from The Fragile (1999; Nothing/Interscope)

I remember hearing “We’re In This Together” for the first time and having two immediate reactions. One, I couldn’t help but notice how energizing and powerful a rock anthem it was—more so than perhaps any other Nine Inch Nails song before it. And two, I was struck by how (gasp) optimistic it was? Maybe “optimistic” isn’t the right word, but there’s a defiant, us-against-the-world quality that previous Nine Inch Nails records mostly evaded in favor of a sort of lost, angry loner narrative (which Reznor’s very good at, for what it’s worth). Here, however, Reznor’s yells of “You and me/ We’re in this together now/ None of them can stop us now/ We will make it through somehow” are energizing and strangely comforting when paired with this forceful rock epic. It shouldn’t come as too much of a surprise, then, that it was inspired by David Bowie’s “Heroes.”

best Nine Inch Nails songs Pretty Hate Machine“Terrible Lie” (4:39)
from Pretty Hate Machine (1989; TVT)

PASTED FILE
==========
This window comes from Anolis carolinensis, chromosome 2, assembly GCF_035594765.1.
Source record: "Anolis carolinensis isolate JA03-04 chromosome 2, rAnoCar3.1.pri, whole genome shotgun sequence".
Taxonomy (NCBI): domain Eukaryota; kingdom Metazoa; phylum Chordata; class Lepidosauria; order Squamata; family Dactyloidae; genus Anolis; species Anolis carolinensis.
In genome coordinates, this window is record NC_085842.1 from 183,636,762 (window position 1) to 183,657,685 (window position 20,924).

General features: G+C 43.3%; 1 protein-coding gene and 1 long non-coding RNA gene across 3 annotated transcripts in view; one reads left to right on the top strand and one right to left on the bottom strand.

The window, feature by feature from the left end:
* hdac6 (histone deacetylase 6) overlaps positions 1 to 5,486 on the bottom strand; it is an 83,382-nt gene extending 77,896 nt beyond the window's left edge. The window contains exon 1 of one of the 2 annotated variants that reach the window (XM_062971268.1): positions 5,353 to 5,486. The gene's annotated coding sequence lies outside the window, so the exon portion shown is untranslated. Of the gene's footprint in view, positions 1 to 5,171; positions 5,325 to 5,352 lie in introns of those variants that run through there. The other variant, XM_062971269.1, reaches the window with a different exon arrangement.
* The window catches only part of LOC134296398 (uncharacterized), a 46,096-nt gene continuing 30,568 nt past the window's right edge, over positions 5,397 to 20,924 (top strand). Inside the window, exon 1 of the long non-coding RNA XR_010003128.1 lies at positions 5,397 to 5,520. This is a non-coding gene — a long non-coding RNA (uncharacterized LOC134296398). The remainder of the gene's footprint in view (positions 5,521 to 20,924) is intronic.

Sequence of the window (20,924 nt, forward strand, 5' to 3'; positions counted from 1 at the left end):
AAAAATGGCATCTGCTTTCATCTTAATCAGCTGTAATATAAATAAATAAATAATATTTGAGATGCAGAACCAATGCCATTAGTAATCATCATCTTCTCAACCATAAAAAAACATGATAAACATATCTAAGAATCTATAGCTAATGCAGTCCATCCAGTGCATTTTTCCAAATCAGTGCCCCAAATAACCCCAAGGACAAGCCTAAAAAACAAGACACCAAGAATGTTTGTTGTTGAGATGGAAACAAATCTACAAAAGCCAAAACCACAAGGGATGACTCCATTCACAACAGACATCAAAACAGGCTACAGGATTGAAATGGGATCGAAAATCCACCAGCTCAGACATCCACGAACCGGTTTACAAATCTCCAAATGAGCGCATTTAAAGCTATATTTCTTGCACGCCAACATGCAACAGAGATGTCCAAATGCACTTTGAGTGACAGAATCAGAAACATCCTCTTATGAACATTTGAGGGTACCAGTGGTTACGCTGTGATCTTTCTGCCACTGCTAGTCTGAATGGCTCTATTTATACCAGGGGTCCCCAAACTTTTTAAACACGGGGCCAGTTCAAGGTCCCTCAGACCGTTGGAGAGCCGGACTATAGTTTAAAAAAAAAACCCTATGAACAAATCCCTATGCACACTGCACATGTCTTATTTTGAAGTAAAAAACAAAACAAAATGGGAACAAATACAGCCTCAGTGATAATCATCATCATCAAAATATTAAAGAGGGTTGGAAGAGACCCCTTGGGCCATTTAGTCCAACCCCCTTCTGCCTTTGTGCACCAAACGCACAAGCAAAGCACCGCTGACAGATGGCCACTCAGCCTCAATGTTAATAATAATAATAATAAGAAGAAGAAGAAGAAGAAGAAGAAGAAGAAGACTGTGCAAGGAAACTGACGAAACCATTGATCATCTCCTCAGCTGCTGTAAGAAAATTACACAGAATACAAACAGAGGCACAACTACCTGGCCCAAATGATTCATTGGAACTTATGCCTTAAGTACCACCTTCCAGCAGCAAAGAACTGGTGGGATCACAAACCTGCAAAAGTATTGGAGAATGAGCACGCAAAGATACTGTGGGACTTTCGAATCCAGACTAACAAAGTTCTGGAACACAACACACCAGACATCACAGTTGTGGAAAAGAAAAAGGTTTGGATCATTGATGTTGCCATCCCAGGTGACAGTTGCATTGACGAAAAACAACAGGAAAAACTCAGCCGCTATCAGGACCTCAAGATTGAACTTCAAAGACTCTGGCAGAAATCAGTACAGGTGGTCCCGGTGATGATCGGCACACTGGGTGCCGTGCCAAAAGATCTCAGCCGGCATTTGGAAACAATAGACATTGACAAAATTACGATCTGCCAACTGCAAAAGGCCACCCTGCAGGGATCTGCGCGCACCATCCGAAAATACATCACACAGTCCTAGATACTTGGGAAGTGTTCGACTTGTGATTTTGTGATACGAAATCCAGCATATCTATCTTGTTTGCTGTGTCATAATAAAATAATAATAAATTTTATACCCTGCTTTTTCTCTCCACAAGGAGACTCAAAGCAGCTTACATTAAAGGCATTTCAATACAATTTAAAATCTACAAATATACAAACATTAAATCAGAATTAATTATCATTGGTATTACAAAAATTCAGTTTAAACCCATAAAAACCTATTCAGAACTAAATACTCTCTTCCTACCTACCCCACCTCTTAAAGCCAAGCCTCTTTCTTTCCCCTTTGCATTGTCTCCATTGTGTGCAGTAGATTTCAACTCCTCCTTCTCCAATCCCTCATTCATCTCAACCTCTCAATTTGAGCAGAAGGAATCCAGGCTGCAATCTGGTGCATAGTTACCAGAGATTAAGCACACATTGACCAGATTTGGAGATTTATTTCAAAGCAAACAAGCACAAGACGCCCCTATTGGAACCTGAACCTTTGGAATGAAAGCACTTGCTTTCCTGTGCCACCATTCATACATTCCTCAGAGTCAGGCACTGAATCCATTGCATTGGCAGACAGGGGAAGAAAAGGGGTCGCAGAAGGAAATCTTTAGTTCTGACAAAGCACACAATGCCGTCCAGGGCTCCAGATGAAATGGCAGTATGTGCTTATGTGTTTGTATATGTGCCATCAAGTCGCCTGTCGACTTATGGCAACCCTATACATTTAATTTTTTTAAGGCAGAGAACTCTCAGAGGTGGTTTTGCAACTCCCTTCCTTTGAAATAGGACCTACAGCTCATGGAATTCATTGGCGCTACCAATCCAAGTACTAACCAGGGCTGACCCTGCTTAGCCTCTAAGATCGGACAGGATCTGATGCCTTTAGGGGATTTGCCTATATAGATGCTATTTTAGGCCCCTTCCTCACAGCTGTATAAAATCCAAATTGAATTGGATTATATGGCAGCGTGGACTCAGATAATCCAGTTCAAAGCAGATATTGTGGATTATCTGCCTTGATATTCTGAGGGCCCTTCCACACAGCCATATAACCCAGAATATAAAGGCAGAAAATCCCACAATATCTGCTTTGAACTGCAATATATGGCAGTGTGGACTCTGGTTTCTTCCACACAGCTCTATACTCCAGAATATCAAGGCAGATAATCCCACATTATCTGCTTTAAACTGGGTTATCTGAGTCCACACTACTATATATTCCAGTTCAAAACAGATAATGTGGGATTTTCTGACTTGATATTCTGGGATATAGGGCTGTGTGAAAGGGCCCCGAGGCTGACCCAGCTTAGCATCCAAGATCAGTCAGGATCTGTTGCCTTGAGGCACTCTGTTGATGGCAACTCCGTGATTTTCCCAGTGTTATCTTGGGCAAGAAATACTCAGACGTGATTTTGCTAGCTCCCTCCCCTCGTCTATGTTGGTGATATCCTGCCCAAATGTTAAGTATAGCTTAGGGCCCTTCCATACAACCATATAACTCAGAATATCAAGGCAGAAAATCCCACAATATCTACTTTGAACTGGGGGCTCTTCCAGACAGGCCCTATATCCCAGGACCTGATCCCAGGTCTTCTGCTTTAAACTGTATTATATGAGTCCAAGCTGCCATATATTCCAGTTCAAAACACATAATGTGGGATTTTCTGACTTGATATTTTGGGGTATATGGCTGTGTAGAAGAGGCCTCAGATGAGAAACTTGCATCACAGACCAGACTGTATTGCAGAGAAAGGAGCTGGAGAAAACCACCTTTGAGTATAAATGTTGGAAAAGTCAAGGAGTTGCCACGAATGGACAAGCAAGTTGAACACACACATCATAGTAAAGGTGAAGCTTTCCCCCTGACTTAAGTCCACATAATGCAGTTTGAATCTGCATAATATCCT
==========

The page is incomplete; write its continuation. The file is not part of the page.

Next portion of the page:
“Head Like A Hole” is the biggest hit from Nine Inch Nails’ debut Pretty Hate Machine, and it’s been called their best song in a variety of polls. It’s definitely up there, but see, the best song on the album is actually “Terrible Lie.” It’s the heaviest, for starters, and certainly the most goth. It’s all about the eerie chorus, in which a duet of synths casts a mood of darkness and tension rather than destruction or violence. It’s the suggestion rather than the blatant display that makes it something special. Ask me on the right day and I might tell you it’s the best song Reznor ever wrote, but I know in my heart of hearts that’s not true. Top three though, easily.

best nine inch nails songs Downward Spiral“March of the Pigs” (2:59)
from The Downward Spiral (1994; Nothing/Interscope)

The first single that Nine Inch Nails released from The Downward Spiral wasn’t its catchiest, but certainly its most direct. “March of the Pigs” is a masterpiece of drum-machine agitation and pure industrial-metal nihilism. It’s fairly brief at just under three minutes, but it combines a lot of elements in that brief span: Propulsive drum intro, hyper-distorted guitar riffs, dark synth pulses, dramatic silence and eventually Trent Reznor’s inquiry, “Now doesn’t it make you feel better?” against a major-key piano riff. It’s pure catharsis compressed into an abbreviated package. And yeah, now that you mention it, it does feel a lot better.

21st century political albums Year Zero“Survivalism” (4:24)
from Year Zero (2007; Nothing/Interscope)